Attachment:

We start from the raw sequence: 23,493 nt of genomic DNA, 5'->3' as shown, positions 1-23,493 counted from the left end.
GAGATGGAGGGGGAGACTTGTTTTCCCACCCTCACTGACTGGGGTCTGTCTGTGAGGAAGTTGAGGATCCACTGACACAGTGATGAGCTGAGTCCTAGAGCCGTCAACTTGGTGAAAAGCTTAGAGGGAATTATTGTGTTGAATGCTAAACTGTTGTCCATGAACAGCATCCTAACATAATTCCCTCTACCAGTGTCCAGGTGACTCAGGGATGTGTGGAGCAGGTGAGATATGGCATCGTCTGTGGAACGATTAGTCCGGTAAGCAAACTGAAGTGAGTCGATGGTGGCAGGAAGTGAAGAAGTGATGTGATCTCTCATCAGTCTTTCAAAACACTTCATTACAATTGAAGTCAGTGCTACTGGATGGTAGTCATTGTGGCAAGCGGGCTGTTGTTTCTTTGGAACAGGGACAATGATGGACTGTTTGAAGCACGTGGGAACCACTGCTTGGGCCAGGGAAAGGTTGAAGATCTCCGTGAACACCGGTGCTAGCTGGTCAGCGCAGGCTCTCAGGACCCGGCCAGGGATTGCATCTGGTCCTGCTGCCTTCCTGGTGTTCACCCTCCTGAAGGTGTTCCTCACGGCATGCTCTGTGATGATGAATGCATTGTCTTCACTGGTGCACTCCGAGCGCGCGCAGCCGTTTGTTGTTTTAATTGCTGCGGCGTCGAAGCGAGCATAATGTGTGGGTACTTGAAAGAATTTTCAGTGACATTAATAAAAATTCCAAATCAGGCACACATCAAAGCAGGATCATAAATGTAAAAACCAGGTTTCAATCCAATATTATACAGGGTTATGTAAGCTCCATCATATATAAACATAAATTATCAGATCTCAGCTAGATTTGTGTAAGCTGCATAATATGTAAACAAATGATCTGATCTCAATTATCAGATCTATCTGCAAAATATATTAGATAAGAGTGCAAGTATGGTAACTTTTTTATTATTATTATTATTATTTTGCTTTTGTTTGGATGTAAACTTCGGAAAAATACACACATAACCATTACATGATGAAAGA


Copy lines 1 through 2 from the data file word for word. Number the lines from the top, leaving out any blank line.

We start from the raw sequence: 23,493 nt of genomic DNA, 5'->3' as shown, positions 1-23,493 counted from the left end.
GAGATGGAGGGGGAGACTTGTTTTCCCACCCTCACTGACTGGGGTCTGTCTGTGAGGAAGTTGAGGATCCACTGACACAGTGATGAGCTGAGTCCTAGAGCCGTCAACTTGGTGAAAAGCTTAGAGGGAATTATTGTGTTGAATGCTAAACTGTTGTCCATGAACAGCATCCTAACATAATTCCCTCTACCAGTGTCCAGGTGACTCAGGGATGTGTGGAGCAGGTGAGATATGGCATCGTCTGTGGAACGATTAGTCCGGTAAGCAAACTGAAGTGAGTCGATGGTGGCAGGAAGTGAAGAAGTGATGTGATCTCTCATCAGTCTTTCAAAACACTTCATTACAATTGAAGTCAGTGCTACTGGATGGTAGTCATTGTGGCAAGCGGGCTGTTGTTTCTTTGGAACAGGGACAATGATGGACTGTTTGAAGCACGTGGGAACCACTGCTTGGGCCAGGGAAAGGTTGAAGATCTCCGTGAACACCGGTGCTAGCTGGTCAGCGCAGGCTCTCAGGACCCGGCCAGGGATTGCATCTGGTCCTGCTGCCTTCCTGGTGTTCACCCTCCTGAAGGTGTTCCTCACGGCATGCTCTGTGATGATGAATGCATTGTCTTCACTGGTGCACTCCGAGCGCGCGCAGCCGTTTGTTGTTTTAATTGCTGCGGCGTCGAAGCGAGCATAATGTGTGGGTACTTGAAAGAATTTTCAGTGACATTAATAAAAATTCCAAATCAGGCACACATCAAAGCAGGATCATAAATGTAAAAACCAGGTTTCAATCCAATATTATACAGGGTTATGTAAGCTCCATCATATATAAACATAAATTATCAGATCTCAGCTAGATTTGTGTAAGCTGCATAATATGTAAACAAATGATCTGATCTCAATTATCAGATCTATCTGCAAAATATATTAGATAAGAGTGCAAGTATGGTAACTTTTTTATTATTATTATTATTATTTTGCTTTTGTTTGGATGTAAACTTCGGAAAAATACACACATAACCATTACATGATGAAAGA